The basic idea had been around since the time of King Solomon or before, but it was not until 1975 that Bertram Miller decided the ancient tradition of building a wall around a Jewish city could be revived in northwest Baltimore.

The wall Miller envisioned, however, would bear little resemblance to its biblical predecessors. It would be a wall without bricks, a wall without mortar or cement, a largely invisible wall that would keep no one out and yet, on the Sabbath, keep the Orthodox Jewish community in.

Now on the verge of completion, Miller's wall seems to a casual eye to be little more than a 14-mile-long, jury-rigged concoction of highway fences, telephone wires and clothesline, threading its way around and above the streets where as many as 75,000 Jews live.

But to the practiced eye of an Orthodox rabbi, this melange of materials has been fitted in a precise configuration that conforms almost completely to the ancient strictures set down by Solomon when he founded the institution of the wall, known in Hebrew as "eruv."

Meeting the complex Talmudic requirements governing the institution of "eruv," however, proved to be almost easy, compared with the complex and worrisome business of dealing with such secular concepts as rights of-way, air rights and insurance.

"You can appreciate the difficulties of going to an insurance agent and saying, "I want to insure an imaginary wall against the hazards of liability," the 33-year-old Miller explained recently in deadpan tones. "For a long while we were unable to get anywhere."

Still, Miller and some 20 other "eruv" supporters felt they had to preserve, for when the wall was completed, Orthodox Jews in the enclosed areas of northwest Balitmore and nearby Balitmore County would be able to perform small tasks out-of-doors on the Sabbath without violating religious law.

"The laws of carrying were given to Moses by God, and expanded on by Somonon," Miller explained. In Exodus 16:29 it says, '. . . Let no man go out of this place on the seventh day.' And in Jeremiah 17:21 it says, "Thus says the Lord: Take heed for the sake of your lives and do not bear a burden on the sabbath day or bring it in by the gates of Jerusalem. And do not carry a burden out of your house on the sabbath day or do any work . . .'

The 'place' refers to the actual place where a man is. If you're living in a place like a walled city, you can carry within the gates of the city," he explained.

The idea of constructing an "eruv" came to Miller after he read of a similar, successful effort by a group of Orthodox Jews on Staten Island; other small "eruvs" already existed in such locations as Queens, N.Y., Toronto and Miami.

In Silver Spring a few years ago a group of young, devout Orthodox Jews worked with two rabbis to put together a 12-mile-long "wall" around the White Oak and Kemp Mill area, using utility poles, telephone lines and fences along the Beltway, Georgia Avenue, New Hampshire Avenue and Randolph Road.

"Earilier there was a small 'eruv' around the White Oak Apartments," explained Orthodox rabbi Gedaliah Anemer of Silver Spring's Young Israel congregation. "Now they're a part of this."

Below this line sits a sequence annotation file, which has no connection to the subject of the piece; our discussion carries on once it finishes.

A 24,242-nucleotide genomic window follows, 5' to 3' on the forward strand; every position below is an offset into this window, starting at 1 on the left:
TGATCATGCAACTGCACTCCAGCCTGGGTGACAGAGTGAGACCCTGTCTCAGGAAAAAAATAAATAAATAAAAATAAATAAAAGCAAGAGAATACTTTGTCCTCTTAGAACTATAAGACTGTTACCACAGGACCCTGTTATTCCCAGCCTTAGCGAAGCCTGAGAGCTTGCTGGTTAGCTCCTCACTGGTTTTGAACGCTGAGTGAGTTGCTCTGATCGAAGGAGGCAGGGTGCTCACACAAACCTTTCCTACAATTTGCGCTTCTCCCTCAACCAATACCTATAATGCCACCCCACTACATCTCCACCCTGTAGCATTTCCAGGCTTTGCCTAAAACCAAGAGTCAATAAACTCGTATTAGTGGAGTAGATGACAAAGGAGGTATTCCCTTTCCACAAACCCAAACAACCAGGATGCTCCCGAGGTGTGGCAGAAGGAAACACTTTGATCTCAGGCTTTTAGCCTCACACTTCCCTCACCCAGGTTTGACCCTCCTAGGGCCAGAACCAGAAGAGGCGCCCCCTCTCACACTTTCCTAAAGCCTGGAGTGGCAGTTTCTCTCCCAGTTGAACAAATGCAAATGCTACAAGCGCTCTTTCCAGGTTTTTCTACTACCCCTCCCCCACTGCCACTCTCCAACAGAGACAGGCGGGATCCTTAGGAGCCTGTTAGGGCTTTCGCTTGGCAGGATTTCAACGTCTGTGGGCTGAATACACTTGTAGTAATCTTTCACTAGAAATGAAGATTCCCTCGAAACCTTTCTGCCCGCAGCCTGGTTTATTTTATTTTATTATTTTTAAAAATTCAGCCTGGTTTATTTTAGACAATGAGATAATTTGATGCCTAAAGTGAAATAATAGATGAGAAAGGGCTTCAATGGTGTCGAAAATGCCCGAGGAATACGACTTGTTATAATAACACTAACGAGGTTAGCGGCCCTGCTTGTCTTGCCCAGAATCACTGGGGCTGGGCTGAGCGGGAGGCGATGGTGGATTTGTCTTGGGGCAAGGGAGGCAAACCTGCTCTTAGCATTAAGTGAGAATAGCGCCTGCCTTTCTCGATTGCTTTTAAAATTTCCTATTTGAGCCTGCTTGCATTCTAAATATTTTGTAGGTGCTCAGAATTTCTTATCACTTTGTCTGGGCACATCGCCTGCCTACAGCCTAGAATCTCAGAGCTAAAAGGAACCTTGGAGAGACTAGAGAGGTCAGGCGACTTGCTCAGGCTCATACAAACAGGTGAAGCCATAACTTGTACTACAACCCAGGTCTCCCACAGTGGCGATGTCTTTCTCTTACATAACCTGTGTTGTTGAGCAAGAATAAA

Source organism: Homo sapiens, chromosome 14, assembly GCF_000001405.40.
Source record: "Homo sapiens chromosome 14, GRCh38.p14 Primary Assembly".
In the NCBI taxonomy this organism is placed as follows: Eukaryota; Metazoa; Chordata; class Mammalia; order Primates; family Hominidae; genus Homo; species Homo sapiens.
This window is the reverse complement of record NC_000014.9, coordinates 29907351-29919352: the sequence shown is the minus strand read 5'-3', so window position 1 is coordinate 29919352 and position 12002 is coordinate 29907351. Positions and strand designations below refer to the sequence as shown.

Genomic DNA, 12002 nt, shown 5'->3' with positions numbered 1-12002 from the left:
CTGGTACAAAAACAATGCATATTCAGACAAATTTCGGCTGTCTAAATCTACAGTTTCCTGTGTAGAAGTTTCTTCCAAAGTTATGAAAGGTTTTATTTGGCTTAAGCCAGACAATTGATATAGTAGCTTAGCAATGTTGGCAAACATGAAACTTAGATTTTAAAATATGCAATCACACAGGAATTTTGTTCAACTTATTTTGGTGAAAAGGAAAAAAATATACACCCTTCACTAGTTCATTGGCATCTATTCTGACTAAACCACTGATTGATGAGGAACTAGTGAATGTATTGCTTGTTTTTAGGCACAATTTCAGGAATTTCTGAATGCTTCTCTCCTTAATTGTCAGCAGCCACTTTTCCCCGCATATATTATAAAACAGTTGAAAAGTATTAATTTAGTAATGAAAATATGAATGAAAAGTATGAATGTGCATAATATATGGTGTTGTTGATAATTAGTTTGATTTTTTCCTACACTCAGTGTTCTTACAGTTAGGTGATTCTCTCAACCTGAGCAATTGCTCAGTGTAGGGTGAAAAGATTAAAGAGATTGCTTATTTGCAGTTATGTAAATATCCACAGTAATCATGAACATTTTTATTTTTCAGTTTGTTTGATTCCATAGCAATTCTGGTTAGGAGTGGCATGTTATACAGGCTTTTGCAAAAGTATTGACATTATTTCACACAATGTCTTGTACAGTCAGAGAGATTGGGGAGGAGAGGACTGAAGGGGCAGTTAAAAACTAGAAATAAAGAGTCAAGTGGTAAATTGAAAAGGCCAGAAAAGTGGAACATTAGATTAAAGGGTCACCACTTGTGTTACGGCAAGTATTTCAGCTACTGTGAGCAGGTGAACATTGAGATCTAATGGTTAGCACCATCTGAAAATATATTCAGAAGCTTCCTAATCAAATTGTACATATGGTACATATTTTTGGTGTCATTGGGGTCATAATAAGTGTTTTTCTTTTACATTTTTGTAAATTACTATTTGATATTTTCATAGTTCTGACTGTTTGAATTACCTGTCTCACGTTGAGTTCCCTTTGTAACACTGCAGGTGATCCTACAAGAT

"A very natural question to ask was, 'Why not here in Baltimore?'" said Miller, who teaches math at Woodlawn High School in the Balitmore suburbs. "But the way our society is organized a group of laymen just can't go out and undertake something of this magnitude."

The Orthodox rabbis first approached by Miller and some 20 friends, however, were skeptical. "They were afraid that construction of an "eruv" would lead to various types of backsliding . . . that some less committed persons would desecrate the Sabbath, for example playing tennis within the "eruv" boundaries."

To alleviate these fears and to show the extent of his support, Miller persuaded a rabbi to commission a survey of 600 Orthodox families in the affected area. Of the 300 questionnaires returned, Miller said, 96 percent favored an "eruv."

The rabbis agreed to go ahead, and Miller and his friends went to work.

"We took a survey. We essentially formed a survey committee . . . We knew essentially the area we wanted to enclose. We went out with the objective of enclosing the greatest area with the least amount of work," Miller said.

To start with, that meant finding existing structures that would be used as part of the "uruv." The utility wires lining six miles or more of the route were just such a structure; so were the fences lining the two major highways that formed partial boundaries of the enclosed area: the Jones Falls Expressway and the Baltimore Beltway.

Their job was also made a little easier by some of the biblical definitions of an "eruv," specifically those that permit doorways within a wall, even if there are more doorways than wall.

"Your conception of a wall and my conception of a wall are pretty much the same," Miller explained. "A wall is a wall. But a wall can have doorways. It doesn't lose its significance as a wall if it has doorways . . . . One type of 'eruv' is to build a stone wall around your city. But it is very different in the 20th century in an American city . . .

"However, a series of telephone poles and wires, modified slightly, can give you a series of door outlines -- we call this 'tzuras hapesach' -- and if you meet the strict requirements, you can carry within the wall formed by those doorways."